What is fluoride, really? And why is it good for my teeth?

January 24, 2023

You see it everywhere. Fluoride is on the labels of toothpaste, mouthwash, and is even in much of our drinking water. It’s a safe and effective part of anybody’s oral health toolbelt that you may have been using for years. But fewer people know what it is, where it comes from, and why it’s such an integral part of our oral health.


Not anymore! This is the definitive rundown of fluoride. We’ll answer your fluoride questions: What is it? Where does it come from? And is it really safe?


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What is fluoride?

Fluoride is a mineral found naturally in some food, water, and soils that helps fight tooth decay and strengthens your bones.

A short history of fluoride and dentistry

Our understanding of fluoride and its effects on teeth and dentistry go back to the early 1900s, when people across the Rocky Mountain West noticed brown stains on their teeth. Oddly, entire towns would start to see these splotches while neighboring towns wouldn’t have any.


When researchers arrived, they made two important discoveries. The first was that the browning of teeth was connected to naturally high fluoride levels in the town’s wells. The second was that teeth with brown splotches were more resistant to tooth decay than those that weren’t stained brown.


After years of experimentation and tests, researchers found a level of fluoride that would not affect the color of teeth but still have a protective effect on enamel. To prove it, researchers partnered with Grand Rapids, Michigan and, in 1945, that city became the first to add fluoride to its drinking water.

In 11 years, researchers noted a 60 percent drop in the rate of tooth decay in Grand Rapids school children born after fluoride was added to the water. Other cities took notice and, since then, the addition of fluoride to drinking water has made tooth decay a preventable and manageable disease.

Where can you get fluoride?

You’ll be able to get the most fluoride from fluoride toothpastes and mouthwashes. There are a lot of choices in mouthwashes and rinses so read our guide to make sure you’re choosing the one that’s right for your smile!

As we already talked about, most major US water supplies have fluoride added to them. You can find out if your water supply is fluoridated here.


There are also plenty of foods that are naturally higher in fluoride than other. Grapes, raisins, and wine all have high fluoride content, though we don't recommend any form of alcohol as part of your strategy for fluoride intake. Potatoes and white rice are also great sources of fluoride.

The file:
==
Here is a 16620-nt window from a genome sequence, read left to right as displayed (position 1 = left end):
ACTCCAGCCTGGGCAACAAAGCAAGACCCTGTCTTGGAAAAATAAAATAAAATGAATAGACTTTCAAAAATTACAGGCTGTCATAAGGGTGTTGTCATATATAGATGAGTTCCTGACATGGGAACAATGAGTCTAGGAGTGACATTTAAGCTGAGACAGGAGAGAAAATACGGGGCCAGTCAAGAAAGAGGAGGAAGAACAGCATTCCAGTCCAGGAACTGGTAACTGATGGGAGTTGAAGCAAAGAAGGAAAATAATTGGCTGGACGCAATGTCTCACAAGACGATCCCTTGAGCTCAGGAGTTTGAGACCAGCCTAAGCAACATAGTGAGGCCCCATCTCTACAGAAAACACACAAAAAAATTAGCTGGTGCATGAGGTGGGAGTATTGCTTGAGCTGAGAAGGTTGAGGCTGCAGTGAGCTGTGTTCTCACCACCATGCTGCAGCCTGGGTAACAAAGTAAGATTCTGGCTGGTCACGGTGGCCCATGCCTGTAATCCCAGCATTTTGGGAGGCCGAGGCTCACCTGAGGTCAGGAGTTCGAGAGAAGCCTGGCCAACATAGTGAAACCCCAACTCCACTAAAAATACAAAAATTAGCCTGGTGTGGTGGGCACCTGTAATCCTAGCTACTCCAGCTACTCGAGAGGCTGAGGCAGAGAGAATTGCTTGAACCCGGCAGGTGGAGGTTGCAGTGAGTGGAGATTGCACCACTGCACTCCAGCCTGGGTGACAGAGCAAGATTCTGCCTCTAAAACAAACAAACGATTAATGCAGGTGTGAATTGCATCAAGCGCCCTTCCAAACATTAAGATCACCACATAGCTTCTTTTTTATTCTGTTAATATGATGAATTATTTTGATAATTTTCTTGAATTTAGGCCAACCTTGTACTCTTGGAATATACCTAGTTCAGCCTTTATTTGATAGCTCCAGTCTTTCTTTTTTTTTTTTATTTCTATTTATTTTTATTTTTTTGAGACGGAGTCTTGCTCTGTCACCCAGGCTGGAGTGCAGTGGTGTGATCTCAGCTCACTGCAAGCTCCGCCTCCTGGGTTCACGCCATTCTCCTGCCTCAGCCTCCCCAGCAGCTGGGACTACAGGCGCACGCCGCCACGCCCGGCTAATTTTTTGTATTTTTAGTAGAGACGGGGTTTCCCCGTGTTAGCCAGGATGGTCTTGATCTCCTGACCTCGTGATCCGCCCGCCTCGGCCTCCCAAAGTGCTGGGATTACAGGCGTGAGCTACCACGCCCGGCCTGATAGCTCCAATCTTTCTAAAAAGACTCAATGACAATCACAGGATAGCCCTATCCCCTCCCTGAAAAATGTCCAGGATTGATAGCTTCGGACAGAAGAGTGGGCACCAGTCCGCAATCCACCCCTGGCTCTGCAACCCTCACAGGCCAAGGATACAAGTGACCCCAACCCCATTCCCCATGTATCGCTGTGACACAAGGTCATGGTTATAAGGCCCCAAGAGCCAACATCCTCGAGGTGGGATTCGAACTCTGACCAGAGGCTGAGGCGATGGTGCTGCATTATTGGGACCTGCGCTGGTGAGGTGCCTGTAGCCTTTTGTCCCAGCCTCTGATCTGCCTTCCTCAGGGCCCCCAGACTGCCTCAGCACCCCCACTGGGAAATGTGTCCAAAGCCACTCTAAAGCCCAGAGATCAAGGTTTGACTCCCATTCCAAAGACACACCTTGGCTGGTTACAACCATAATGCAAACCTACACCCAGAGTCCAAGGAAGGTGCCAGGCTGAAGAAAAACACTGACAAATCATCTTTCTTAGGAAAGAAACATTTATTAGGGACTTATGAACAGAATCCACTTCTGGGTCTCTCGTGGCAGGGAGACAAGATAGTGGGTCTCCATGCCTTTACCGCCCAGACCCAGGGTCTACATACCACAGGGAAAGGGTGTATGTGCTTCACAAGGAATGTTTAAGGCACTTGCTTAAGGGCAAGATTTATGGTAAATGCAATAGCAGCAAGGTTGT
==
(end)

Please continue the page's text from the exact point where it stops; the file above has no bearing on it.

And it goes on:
Black tea has the highest natural concentration of fluoride content of any food. That’s because most tea plants are harvested from soil rich in natural fluoride.

What are the benefits of fluoride?

Fluoride helps your oral health in two main ways: fluoride will inhibit the activity and growth of bacteria in plaque and deliver tooth-strengthening minerals to your teeth and enamel. All of this adds up to a mouth that is more resistant to tooth decay.

Are there downsides to fluoride?

Since cities began adding fluoride to their drinking water, few studies have been able to connect larger health issues to the consumption of fluoride at the doses present in public drinking water.

Dental Fluorosis

Higher-than-normal consumption of fluoride can lead to dental fluorosis in children whose permanent teeth are developing. Other than white spots on your teeth, dental fluorosis doesn’t cause any other symptoms or additional harm.


Children are susceptible to dental fluorosis because they tend to swallow their toothpaste, which has high concentrations of fluoride. You can protect your child by purchasing them a children’s toothpaste, monitoring their brushing and ensuring they spit out their toothpaste.

  Skeletal Fluorosis 

In rare cases, extreme exposure to fluoride can cause joint pain, stiffness, and the calcifying of ligaments. Healthline reports that cases of skeletal fluorosis are extremely rare and often happen due to contamination or in areas with high deposits of natural fluoride like parts of Africa or Asia.


How much fluoride do I need?

The National Institutes of Health report that the Food and Nutrition Board recommends half a milligram (mg) of fluoride intake a day for children 7 months to a year old to maximize protection from tooth decay while minimizing dental fluorosis.


As children age, the Food and Nutrition Board increases the recommended daily intake of fluoride 1 mg at a time every four years.


At four years, the recommended daily intake of fluoride is 1 mg. At nine years old, the recommended intake is 2 mg. The recommended daily intake for a teenager is 3 mg of fluoride and the recommended daily intake for adults is between 3 and 4 mg.

Fluoride and pregnancy

There is no evidence to suggest that fluoride ingested in safe adult levels during pregnancy negatively effects the child.

What do I need to know about Fluoride?

Fluoride is a naturally occurring compound found in our foods and beverages, and has been added for decades to many toothpastes, mouth rinses, and municipal drinking water supplies. When consumed and applied in both calculated and prescribed amounts, fluoride is a safe and effective guard against tooth decay.

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Additional sources

"The story of fluoridation" The National Institute of Dental and Craniofacial Research

"Community Water Fluoridation" The Centers for Disease Control and Prevention,